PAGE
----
Have you ever wondered what an NGSS classroom looks like? In this episode, Nicole interviews Colorado science teacher Kayla Jubert about her journey to meet the intent of the NGSS. Kayla discusses the changes she’s made and the benefits to her classroom.
NGSS – Making the Shift
If you are ready to make this shift, but you aren’t quite sure where to start, here are some episodes we recommend.
- How the NGSS Changes it All – Episode 2
- How the NGSS will Change Your Content – Episode 12
- Using Student Questions to Create Storylines – Episode 17
- NGSS Curriculum – Why One Size Doesn’t Fit All – Episode 79
About Kayla Jubert and Pre-NGSS Teaching
Kayla is a Middle School Science teacher, primarily teaching sixth and seventh-grade classes. At the time of this episode, she’d taught science for 6 years.
Teaching Prior to NGSS
Before making the shift to NGSS, Kayla’s classroom was a typical science classroom. Students took notes, then completed an activity, and then did a lab to reinforce the material. It was very similar to the way that she experienced science education as a student.
She recalled giving her students “a lot of notes”. She said, “This is not great for middle schoolers … to take all of these notes. I was, like, I don’t know how to make this less though.” Also, she admit that many of the labs she did were “cookie-cutter” style labs in which the outcome was pre-determined.
She knew she wanted to make changes in her classroom, but she didn’t know what that would look like. And, any resources that she’d found were more of the same traditional style resources.
Making the Shift to NGSS and 3-D Learning
While attending an NSTA conference, Kayla learned more about phenomena and inquiry and realized that was what was missing from her classroom. Also, she was able to understand the connection between phenomena and student curiosity. “This is incorporating the magic back into science.”
From there, Kayla found Nicole’s website. After reading some blog posts and using some of Nicole’s strategies, Kayla felt more confident making changes in her classroom.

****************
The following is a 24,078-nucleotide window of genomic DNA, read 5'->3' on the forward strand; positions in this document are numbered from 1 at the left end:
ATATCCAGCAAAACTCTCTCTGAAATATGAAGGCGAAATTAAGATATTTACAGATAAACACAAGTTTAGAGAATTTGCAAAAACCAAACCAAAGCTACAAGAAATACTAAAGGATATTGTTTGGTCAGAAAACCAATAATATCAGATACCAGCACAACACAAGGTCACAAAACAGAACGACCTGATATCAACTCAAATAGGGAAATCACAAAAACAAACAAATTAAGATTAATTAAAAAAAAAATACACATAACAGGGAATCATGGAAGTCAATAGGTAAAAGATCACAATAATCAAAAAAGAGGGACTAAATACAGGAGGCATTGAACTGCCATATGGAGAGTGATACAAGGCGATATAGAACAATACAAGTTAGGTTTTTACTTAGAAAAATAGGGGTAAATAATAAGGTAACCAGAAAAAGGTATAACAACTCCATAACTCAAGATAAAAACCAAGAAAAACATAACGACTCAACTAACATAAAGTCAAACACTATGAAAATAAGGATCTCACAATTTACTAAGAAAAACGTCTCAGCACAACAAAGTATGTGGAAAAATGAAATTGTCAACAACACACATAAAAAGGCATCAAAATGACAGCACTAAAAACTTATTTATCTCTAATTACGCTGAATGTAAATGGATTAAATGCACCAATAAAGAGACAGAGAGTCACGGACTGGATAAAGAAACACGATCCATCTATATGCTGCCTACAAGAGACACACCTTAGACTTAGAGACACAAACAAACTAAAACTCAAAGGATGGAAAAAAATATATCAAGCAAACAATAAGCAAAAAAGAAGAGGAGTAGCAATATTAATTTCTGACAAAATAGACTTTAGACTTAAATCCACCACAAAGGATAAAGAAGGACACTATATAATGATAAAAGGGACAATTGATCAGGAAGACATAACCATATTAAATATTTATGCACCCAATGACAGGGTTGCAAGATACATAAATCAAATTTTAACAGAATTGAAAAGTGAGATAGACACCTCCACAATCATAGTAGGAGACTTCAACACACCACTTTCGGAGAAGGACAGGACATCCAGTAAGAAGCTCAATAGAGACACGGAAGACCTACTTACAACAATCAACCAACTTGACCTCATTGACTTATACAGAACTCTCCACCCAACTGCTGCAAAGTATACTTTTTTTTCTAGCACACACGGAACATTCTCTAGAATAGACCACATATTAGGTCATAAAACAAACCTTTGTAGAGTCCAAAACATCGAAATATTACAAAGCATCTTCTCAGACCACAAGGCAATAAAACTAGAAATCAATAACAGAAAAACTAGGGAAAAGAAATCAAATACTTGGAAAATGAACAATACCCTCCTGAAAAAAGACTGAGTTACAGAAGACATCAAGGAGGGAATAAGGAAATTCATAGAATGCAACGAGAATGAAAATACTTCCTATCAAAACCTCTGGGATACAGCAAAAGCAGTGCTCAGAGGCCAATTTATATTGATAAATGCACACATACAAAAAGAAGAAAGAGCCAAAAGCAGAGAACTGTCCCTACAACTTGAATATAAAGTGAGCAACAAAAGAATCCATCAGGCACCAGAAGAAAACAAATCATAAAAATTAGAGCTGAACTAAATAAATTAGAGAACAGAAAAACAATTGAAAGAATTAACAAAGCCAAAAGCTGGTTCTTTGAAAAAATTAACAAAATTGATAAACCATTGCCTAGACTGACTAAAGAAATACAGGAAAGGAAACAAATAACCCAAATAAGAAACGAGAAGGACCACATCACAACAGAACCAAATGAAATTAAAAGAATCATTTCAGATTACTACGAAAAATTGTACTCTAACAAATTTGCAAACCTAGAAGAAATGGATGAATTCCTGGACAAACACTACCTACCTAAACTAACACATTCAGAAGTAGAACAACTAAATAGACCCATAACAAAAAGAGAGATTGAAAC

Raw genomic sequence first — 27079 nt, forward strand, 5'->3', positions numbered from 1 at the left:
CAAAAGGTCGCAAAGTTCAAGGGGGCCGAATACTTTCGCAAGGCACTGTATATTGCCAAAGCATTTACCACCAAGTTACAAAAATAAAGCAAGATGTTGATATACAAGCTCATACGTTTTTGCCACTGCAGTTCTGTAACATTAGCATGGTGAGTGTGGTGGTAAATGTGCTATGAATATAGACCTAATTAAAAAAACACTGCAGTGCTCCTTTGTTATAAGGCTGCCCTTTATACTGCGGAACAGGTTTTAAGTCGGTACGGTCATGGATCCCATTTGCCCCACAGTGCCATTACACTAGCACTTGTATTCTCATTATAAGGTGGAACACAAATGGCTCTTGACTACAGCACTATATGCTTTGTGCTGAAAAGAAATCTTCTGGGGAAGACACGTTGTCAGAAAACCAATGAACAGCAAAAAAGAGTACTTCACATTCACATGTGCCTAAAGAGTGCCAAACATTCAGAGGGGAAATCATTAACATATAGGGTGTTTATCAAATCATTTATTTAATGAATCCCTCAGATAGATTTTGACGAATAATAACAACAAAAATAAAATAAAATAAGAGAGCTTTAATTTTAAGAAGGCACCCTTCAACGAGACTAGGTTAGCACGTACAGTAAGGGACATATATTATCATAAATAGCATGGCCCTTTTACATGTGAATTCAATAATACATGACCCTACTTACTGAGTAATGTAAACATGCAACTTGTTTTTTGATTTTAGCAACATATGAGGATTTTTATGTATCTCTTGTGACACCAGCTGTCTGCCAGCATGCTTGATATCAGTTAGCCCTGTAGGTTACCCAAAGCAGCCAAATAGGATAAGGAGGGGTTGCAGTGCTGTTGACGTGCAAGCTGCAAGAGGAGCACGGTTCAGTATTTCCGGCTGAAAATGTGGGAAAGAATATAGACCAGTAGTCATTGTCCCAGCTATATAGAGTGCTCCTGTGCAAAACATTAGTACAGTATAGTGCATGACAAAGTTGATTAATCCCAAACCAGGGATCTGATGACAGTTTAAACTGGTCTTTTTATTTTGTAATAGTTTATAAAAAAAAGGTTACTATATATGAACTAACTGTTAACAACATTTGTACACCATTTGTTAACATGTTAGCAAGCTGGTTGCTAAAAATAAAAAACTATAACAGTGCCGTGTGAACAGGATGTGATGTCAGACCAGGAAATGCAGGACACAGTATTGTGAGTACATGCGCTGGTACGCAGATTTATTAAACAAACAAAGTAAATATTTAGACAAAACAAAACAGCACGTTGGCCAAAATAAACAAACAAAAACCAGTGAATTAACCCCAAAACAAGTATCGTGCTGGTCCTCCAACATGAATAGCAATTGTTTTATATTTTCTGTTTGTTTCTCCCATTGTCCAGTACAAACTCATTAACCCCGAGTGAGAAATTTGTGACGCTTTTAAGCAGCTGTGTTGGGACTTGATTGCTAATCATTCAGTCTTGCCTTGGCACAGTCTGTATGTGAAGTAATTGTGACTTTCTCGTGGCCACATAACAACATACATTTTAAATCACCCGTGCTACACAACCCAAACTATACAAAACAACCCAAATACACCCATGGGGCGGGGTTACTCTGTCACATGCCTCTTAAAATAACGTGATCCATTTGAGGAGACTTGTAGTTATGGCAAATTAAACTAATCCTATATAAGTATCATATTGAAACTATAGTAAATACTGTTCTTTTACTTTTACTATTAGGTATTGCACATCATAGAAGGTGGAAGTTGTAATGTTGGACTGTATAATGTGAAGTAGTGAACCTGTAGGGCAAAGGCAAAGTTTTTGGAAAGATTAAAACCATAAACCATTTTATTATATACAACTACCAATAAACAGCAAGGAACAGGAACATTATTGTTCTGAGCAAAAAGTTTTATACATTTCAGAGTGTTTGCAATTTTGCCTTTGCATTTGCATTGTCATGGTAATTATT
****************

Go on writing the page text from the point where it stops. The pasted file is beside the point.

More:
Getting Started – Adapting a Photosynthesis Lesson
Kayla brought in air plants from home and used them as a phenomenon for her photosynthesis lessons. Her students came up with a driving question that they investigated in a lab setting.
At first, she was terrified to give her students control in the lab. However, in the end, she realized that her student figured out how the air plants worked without her having to tell them. Through this investigation, she realized that her students were more capable than she once believed.
Asking Questions and Phenomena
From there, Kayla continued to incorporate investigative phenomena into her lessons. And, she allowed students to come up with questions that they investigated in class. Her goal was for students to learn more on their own, with fewer notes.
“The kids really enjoyed it. And, they continued to surprise me with their perserverence through some of the things where I am not giving them answers,” says Kayla.
How it Worked with Struggling Students
In the past, Kayla felt that students with special needs struggled in her classroom. However, using this approach she’s seen all of her students make more progress. She suggests that this type of learning levels the playing field and gives all students more opportunities to access the material.
Surprisingly, Kayla said that some of her highest achieving students were the ones who struggled most. In fact, they found it difficult to play around with materials to figure things out. And, they struggled because they were worried about getting things “wrong”. However, eventually, all students became accustomed to this way of learning.
What about tests?
Often, teachers are worried about how this method of teaching translates to student performance on tests. Kayla revealed that her student test scores have overwhelmingly improved since using a more inquiry-based approach in her classroom.
In fact, Kayla reports that the class average on her first test this year was 85%. Before, she said she was thrilled if students averaged 75%. So, this approach exceeded all of her expectations.
Also, the rigor of her tests increased during this time. Students were required to provide more explanations and apply their understanding to different scenarios. Still, students consistently performed better on these tests.